Coach Nick Myers addresses members of the OSU men’s lacrosse team.Credit: Molly Tavoletti / Lantern reporterDon’t settle. Don’t get comfortable. Pave your own way.Ohio State men’s lacrosse coach Nick Myers said he strives to instill that advice in his Buckeye team, and will soon encourage another group of young men as the head coach of the 2016 U.S. Men’s National Under-19 team, a position he said he humbly accepts.“The opportunity to put the stars and stripes on and be a part of Team USA and associate with US Lacrosse is something I’ve dreamed about,” Myers said. “The mission is to go there and win a championship.”Myers grew up in southern Maine, a location that isn’t necessarily known for breeding lacrosse players. But as the sport made a slow and steady spread from traditional hotbeds like New York and Maryland, he credited his stepfather for first placing a stick in his hands, guiding him on an admittedly nontraditional journey to where he is today.“In sixth or seventh grade, we were the only kids in our town that had sticks,” Myers said. “We were running a club team kind of out of our house … In high school I never played on a varsity team, it was always a club team.”After graduating from Springfield College (Massachusetts) in 2001 with a Division III All-American honor, he almost immediately began his relationship with OSU, starting as a volunteer assistant during the 2002-03 season. He simultaneously waited tables at Outback Steakhouse to make ends meet, but said the sacrifices were worthwhile.He never looked back from there, taking just six years to reach the top of the program.“I’ve really grown up in this athletic department,” Myers said. “I was 21 when I first got here, now I’m 35. It’s been a lot of growth.”Since becoming head coach in 2008, Myers has led the Buckeyes to the 2013 Eastern College Athletic Conference Tournament, the 2013 NCAA quarterfinals with the No. 3 seed in the NCAA tournament, and has reaped numerous All-American and all-conference honors. While Myers has shown success on the field, he said he believes achieving success requires much more than just winning.At OSU, Myers established a leadership council and developed a mentor program between seniors and freshmen, recognizing the student-athlete challenges while offering support.“We’re working to create a really strong foundation and to develop them as men,” he said. “We ask, ‘Are they leaving here with a skill set that has really been refined?’ And if we can do that, we’re hopefully doing more than just coaching them on the field.”After earning a degree in education and marrying a teacher, Myers said he never imagined a career outside coaching. And though he lives to teach others, he said he recognizes the importance of self-growth as well, crediting the many mentors he himself has learned from along the way.“Each year you have an opportunity to impact more student athletes but you’re always looking outside yourself to grow, to learn,” Myers said. “There are so many people I’ve had the opportunity to work with who have taught me a great deal, people who are willing to take the time to spend with a coach who’s still learning the ropes.”Among those mentors, Myers particularly credits former OSU coach Joe Breschi for enabling his success both on and off the field, something Breschi said he is proud of.“He is a wonderful tactician and has great passion for the game,” Breschi said. “Nick has the unique ability to balance coaching, family and faith while keeping all life’s challenges in perspective.”As a coach, Myers perpetually seeks to “sharpen his saw,” and as a husband and father of two boys, ages 2 and 4 (who are already armed with sticks, helmets and pads), the balance he strives for off the field is essential with his team at OSU.“The ones who separate themselves are the ones who can be humbled, yet are still starving to get better,” Myers said. “We encourage our men to be go-getters, to be hungry, to crave feedback and to be pushed and challenged.”Myers and the Buckeyes are currently hungry for their first road win of 2015, and have a chance to pick one up against Bellarmine on Friday. The game set to begin at 7:30 p.m. in Louisville, Ky.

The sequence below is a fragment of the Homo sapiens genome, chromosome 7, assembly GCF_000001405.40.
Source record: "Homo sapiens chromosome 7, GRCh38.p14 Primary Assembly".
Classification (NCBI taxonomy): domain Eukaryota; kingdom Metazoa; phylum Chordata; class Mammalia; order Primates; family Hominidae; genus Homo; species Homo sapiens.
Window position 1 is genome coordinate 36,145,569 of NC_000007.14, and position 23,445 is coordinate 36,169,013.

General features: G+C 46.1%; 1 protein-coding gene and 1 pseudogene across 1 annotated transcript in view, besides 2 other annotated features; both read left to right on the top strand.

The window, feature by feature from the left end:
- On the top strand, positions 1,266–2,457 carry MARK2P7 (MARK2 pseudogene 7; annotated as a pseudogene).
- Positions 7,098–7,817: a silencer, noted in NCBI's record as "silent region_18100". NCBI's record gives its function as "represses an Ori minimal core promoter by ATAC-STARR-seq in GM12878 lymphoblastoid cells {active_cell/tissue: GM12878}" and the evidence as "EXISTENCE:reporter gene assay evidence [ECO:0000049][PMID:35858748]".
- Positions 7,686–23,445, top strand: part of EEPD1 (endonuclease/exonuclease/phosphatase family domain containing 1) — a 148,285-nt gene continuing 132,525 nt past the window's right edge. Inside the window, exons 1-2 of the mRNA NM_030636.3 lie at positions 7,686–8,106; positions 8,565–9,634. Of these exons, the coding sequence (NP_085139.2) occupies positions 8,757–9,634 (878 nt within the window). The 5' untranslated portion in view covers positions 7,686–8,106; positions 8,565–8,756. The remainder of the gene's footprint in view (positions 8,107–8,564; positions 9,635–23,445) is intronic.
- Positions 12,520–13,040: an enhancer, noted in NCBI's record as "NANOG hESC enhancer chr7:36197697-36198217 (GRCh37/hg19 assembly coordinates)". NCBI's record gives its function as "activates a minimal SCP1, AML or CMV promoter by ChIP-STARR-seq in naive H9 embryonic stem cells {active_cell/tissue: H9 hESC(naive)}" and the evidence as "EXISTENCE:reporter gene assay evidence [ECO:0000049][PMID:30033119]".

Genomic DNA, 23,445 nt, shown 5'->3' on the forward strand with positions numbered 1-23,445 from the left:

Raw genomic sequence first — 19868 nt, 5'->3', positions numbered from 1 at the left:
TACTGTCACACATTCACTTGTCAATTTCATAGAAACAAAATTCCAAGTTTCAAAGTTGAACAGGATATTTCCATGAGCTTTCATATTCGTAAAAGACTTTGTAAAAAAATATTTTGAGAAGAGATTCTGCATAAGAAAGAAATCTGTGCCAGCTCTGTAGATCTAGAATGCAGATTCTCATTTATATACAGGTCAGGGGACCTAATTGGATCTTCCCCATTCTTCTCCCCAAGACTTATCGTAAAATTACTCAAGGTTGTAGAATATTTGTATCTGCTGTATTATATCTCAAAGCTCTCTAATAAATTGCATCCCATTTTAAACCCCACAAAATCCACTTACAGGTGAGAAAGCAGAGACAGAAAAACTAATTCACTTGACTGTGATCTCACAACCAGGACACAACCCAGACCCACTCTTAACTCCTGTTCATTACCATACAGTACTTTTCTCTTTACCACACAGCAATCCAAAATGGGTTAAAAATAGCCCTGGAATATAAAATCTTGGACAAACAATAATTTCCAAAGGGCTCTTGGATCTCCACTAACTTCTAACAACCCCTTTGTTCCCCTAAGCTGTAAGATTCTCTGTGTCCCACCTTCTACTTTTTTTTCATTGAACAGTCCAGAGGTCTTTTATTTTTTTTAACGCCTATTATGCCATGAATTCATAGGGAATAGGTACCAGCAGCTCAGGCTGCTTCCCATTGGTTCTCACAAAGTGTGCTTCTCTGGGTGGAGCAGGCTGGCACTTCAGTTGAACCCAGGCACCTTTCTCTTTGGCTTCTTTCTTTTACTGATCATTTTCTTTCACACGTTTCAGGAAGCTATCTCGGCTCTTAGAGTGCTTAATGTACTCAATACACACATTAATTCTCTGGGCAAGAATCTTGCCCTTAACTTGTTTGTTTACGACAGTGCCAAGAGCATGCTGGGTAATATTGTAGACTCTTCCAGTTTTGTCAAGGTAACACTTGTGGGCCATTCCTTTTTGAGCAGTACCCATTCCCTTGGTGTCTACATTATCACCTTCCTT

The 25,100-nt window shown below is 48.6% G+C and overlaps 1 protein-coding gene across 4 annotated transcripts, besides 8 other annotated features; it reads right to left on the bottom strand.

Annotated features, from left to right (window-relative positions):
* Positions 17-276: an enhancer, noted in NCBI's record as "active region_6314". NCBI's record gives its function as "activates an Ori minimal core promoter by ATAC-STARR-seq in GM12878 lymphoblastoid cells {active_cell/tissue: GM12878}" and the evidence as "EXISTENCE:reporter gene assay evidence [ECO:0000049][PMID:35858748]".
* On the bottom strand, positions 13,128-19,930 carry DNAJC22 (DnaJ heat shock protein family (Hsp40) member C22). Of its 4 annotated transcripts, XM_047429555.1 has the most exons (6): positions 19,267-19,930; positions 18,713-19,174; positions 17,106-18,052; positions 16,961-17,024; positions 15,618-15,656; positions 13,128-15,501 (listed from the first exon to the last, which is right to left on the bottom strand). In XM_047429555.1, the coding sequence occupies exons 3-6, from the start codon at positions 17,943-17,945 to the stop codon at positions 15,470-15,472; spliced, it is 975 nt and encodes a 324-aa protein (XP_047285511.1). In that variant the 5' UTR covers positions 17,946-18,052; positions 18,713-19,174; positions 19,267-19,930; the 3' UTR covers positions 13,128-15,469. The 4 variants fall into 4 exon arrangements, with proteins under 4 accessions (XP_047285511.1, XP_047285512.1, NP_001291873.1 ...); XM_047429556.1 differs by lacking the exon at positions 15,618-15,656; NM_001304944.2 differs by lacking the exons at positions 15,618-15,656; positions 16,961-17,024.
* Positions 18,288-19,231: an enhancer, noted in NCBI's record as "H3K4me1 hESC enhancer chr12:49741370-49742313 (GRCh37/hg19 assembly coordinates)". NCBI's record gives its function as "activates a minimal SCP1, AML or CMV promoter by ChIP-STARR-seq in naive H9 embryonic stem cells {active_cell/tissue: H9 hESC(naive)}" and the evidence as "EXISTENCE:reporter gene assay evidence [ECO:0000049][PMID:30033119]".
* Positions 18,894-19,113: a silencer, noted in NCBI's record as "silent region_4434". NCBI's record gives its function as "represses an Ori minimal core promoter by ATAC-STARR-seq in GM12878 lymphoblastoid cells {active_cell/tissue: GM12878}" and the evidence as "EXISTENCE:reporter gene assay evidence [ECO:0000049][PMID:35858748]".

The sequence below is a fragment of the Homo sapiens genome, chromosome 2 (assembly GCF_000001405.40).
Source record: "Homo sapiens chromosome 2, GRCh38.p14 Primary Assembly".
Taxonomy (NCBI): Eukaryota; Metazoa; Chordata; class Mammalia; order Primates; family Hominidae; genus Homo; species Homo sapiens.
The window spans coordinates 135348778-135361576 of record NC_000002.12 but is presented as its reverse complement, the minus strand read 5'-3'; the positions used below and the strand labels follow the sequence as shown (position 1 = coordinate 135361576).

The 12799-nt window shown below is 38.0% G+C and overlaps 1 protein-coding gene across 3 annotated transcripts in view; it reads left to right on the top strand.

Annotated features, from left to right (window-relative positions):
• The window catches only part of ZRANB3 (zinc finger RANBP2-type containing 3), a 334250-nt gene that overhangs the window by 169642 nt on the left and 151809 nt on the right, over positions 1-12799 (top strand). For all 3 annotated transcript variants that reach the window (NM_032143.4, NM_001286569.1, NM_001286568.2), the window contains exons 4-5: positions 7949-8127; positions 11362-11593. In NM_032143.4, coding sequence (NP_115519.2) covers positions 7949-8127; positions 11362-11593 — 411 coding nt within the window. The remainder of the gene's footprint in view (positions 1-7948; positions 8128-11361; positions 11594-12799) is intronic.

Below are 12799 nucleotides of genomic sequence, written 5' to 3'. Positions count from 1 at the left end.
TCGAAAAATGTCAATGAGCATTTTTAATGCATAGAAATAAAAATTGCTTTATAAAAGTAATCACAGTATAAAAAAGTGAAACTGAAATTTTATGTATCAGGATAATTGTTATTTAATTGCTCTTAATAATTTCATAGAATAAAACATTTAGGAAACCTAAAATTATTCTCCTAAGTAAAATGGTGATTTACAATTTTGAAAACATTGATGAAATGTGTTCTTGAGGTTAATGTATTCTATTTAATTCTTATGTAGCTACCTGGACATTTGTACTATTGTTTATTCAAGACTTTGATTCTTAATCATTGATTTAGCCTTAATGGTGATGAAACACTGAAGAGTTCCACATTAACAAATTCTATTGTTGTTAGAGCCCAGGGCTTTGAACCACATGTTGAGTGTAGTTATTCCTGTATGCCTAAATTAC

Seung-Yul Noh watches after driving a ball during the 2015 Memorial Tournament on June 5 at Muirfield Village Golf Club in Dublin, Ohio. Credit: Samantha Hollingshead / Photo Editor Spectators were treated to an exciting weekend of golf at Muirfield Village Golf Club, where David Lingmerth secured his first win on the PGA TOUR, defeating Justin Rose in a three-hole sudden-death playoff at the 40th Memorial Tournament.Lingmerth finished fifth or better two of the first three days of the tournament and entered Sunday’s action 12-under par. The win was his 68th tour event. He was visibly excited.“I can’t believe it right now. I’m so happy. I don’t know where to go,” Lingmerth said.Rose entered the final day three shots back of the leader, Keegan Bradley, and held a three-stroke lead before bogeying the 14th and 16th holes, finishing the regulation portion of the round at par.“I pulled off shots when I really had too, coming down the stretch. I would have liked to put myself in a position where I could have sailed coming down the stretch, but I really had to dig for it,” Rose said.A win for Rose would have been his eighth on tour and his second at Muirfield Village, where he won the Memorial Tournament in 2010, his first victory on the American tour.“It would have been lovely to win in the playoff, but there is a lot I could look back and think I could have done better,” Rose said.The Memorial, the annual invitation-only tournament founded by Upper Arlington native and Ohio State alumnus Jack Nicklaus, has featured some dramatics lately, as two of the last three finishes have been decided by a playoff, and four of the last five by two strokes or fewer.Originally from Sweden, Lingmerth has had success on the European Tour, but he is still cutting his teeth on the American circuit, and he was eager to play at Muirfield Village.“I had never played here, I wanted to come experience it,” Lingmerth said.Lingmerth, who had been heavily recruited to return to Europe for part of the summer, expressed his desire to stay in the United States to seek his first victory, honeyed by the fact that it came at the Memorial.“This tournament, hosted by Mr. Nicklaus, I can’t think of many things that compare to it,” Lingmerth said.In choosing to play the Memorial, Lingmerth skipped the Nordea Masters in his native Sweden.Tiger Woods, a five-time winner at Muirfield, finished two-over, good for 71st on the leaderboard. He rebounded somewhat on Sunday, carding a two-over after an abhorrent Saturday, when he had a career worst single-day score of 85.Woods had previously announced he will not play again until the U.S. Open at Chambers Bay on June 18. He attended the Memorial out of respect for his friendship with Nicklaus, whom he is still seeking to dethrone as the all-time major tournament wins leader.The Memorial, Nicklaus’ pride and joy, samples elements of some of golf’s great tournaments. The invitation process is similar to that of the Masters at Augusta National, and Muirfield Village is named after a course in Scotland where Nicklaus won his first Open Championship in 1966.